Notice no where in their advertising was price mentioned. Even with labor, you can make it better and cheaper. All you need is a system, and freezer space.. Franks in blankets example I can make 300 per hour. food cost using good frank and premade puff past, egg wash. *8.5 cents each. They sell them for anywhere from $35.00 per 100 and up. @25.00 per hour for my labor cost . is about 8 cents each ,so you figure it. 8 plus 8.5. and they are made in off hours. I save about $17.00 per 100
very good point ed, i dont know why someone who does this for a living would outsource the hors d'oeuvres since the profit margins are quite wide on them... certainly some may be labour intensive but if you do them on your 'off-hours' it certainly isnt anything that couldnt be done with a lil music and or help.
Ed is exactly right. I'm 15 years in catering, used the pre-made apps in the first year, almost drove me out of business. Plus, those are too similar to what people can get at Costco and Sam's Club. The public can tell a bought hor d oeuvre.
With one exception - Spanakopita. It's a pain in the butt.
Do you make Spanakopita from scratch, Ed? I've yet to meet a caterer that does.
I make mini filo cups(like the ones you can buy, and fill them with spinach feta mix from a pastry bag, less labor, plus everyone has the frozen ones, and we make Mini Baklava from scratch. Reuben puffs and anything else I can dream up from leftover meats an fish. Conch fritters, mini crabcakes, egg rolls and mexicalli rolls, won tons stuffed with devilled ham and bar b q pork you name it. It helps keep food cost down.:laser:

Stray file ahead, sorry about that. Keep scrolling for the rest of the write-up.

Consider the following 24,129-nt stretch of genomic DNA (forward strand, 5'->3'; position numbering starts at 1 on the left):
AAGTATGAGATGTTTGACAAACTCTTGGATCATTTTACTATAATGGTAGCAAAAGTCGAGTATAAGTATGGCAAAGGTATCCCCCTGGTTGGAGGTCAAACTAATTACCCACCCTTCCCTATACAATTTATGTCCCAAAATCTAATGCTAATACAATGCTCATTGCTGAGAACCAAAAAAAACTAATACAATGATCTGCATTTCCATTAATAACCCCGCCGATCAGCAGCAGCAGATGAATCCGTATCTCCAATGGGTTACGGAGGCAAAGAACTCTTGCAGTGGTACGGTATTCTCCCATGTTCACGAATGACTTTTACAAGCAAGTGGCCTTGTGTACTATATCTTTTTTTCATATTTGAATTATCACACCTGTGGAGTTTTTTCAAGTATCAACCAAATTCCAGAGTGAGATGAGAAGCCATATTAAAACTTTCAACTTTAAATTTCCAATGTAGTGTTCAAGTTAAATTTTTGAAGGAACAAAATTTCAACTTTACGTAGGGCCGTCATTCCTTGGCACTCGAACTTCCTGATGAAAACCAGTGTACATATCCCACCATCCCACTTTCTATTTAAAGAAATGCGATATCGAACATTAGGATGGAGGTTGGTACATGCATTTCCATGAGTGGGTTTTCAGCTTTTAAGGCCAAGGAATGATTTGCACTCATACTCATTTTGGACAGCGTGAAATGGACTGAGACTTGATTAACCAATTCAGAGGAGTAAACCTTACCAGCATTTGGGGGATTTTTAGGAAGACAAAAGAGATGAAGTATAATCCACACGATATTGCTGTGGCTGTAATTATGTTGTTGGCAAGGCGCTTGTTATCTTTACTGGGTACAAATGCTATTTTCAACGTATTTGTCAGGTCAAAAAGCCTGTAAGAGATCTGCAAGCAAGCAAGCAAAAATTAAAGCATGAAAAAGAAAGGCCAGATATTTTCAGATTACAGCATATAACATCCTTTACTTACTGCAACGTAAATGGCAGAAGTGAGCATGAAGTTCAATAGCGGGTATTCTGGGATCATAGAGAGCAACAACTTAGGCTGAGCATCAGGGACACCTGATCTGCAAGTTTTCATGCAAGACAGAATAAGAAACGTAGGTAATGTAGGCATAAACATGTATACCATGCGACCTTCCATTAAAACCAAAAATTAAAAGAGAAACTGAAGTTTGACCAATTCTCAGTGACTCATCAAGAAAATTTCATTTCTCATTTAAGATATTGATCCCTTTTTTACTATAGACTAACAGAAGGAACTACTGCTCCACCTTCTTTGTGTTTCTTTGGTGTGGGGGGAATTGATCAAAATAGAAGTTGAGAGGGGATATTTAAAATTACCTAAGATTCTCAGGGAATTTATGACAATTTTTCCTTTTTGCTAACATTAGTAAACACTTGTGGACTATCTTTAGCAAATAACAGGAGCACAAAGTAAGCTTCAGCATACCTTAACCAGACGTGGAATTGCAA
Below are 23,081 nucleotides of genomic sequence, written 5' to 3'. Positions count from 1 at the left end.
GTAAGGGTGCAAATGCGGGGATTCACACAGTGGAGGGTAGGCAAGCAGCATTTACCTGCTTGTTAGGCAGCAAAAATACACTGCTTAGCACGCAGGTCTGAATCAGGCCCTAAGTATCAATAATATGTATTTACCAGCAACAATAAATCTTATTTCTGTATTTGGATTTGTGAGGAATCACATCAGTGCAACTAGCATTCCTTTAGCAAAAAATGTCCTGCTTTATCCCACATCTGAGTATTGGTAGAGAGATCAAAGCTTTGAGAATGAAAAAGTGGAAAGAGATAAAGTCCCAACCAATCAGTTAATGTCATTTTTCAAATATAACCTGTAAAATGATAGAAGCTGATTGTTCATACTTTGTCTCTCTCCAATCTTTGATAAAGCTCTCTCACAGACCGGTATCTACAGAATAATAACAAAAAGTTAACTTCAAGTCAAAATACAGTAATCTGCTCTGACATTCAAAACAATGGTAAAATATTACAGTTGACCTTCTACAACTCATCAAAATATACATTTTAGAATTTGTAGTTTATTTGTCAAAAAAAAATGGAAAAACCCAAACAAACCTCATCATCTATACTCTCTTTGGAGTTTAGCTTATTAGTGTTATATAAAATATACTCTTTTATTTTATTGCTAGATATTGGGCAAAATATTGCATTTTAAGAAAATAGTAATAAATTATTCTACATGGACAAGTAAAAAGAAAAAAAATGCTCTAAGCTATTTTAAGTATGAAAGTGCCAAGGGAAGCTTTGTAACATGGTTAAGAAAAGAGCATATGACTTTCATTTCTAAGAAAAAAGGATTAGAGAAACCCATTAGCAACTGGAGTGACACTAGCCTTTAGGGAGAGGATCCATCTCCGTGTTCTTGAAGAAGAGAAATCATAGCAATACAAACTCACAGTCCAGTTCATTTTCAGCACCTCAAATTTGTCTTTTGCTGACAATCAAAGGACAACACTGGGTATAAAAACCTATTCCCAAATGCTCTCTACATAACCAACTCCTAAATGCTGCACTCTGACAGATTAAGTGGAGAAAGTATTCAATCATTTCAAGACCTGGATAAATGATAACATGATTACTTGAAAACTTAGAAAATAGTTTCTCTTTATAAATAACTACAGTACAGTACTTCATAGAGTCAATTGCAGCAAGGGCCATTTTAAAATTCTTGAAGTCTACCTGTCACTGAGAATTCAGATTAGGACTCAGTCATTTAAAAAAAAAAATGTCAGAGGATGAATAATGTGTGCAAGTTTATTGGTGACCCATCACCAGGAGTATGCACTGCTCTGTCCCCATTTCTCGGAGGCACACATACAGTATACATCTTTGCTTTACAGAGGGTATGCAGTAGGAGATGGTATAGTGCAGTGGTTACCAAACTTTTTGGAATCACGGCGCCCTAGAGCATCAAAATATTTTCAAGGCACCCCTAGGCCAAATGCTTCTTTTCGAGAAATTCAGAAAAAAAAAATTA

If I'm buried, I may resort to something pre-made (can't remember when I did, though). I do agree about the spanakopitas, even though I still make them most of the time.
I look at it like this: if I pay local folks that I know and trust, it's better than supporting staff in New Jersey or Michigan or Canada or some other place thousands of miles away; they're never going to be loyal to me or give me a ride when my car's broken down, or help wash the dishes after a party, or help load a truck.
Second, and probably more important- when does one expect to develop skills, if everything comes in a dang cardboard box?
Last but not least- I got plenty of leftovers to stuff, puree, spread, bake, shake and make- why should I buy someone else's?
Have to say that Progressive Gourmet can save you from having to lay off workers that would be needed for a one month basis ie December, June, October. I have personally toured the progressive plant and can say that they are not your run of the mill appetizer producers, they use quality ingredients are led by bonafide chefs and take your operation into consideration. Well I do agree that the more you make yourself the better off you are in a pinch they are great. One item of contention for me is finding out what they actually produce themselves and what they out source. Also you have to consider the level of difficulty in making the hors d'oeuvres that you purchase from them, i.e. something wrapped in puff pastry is something I would consider purchasing a spring roll too, however a skewer or a scallop in bacon or anything in a filo cup should most def. be made in house. We utilize them in a limited capacity and I generally have been satisfied with their products. Hope this helps.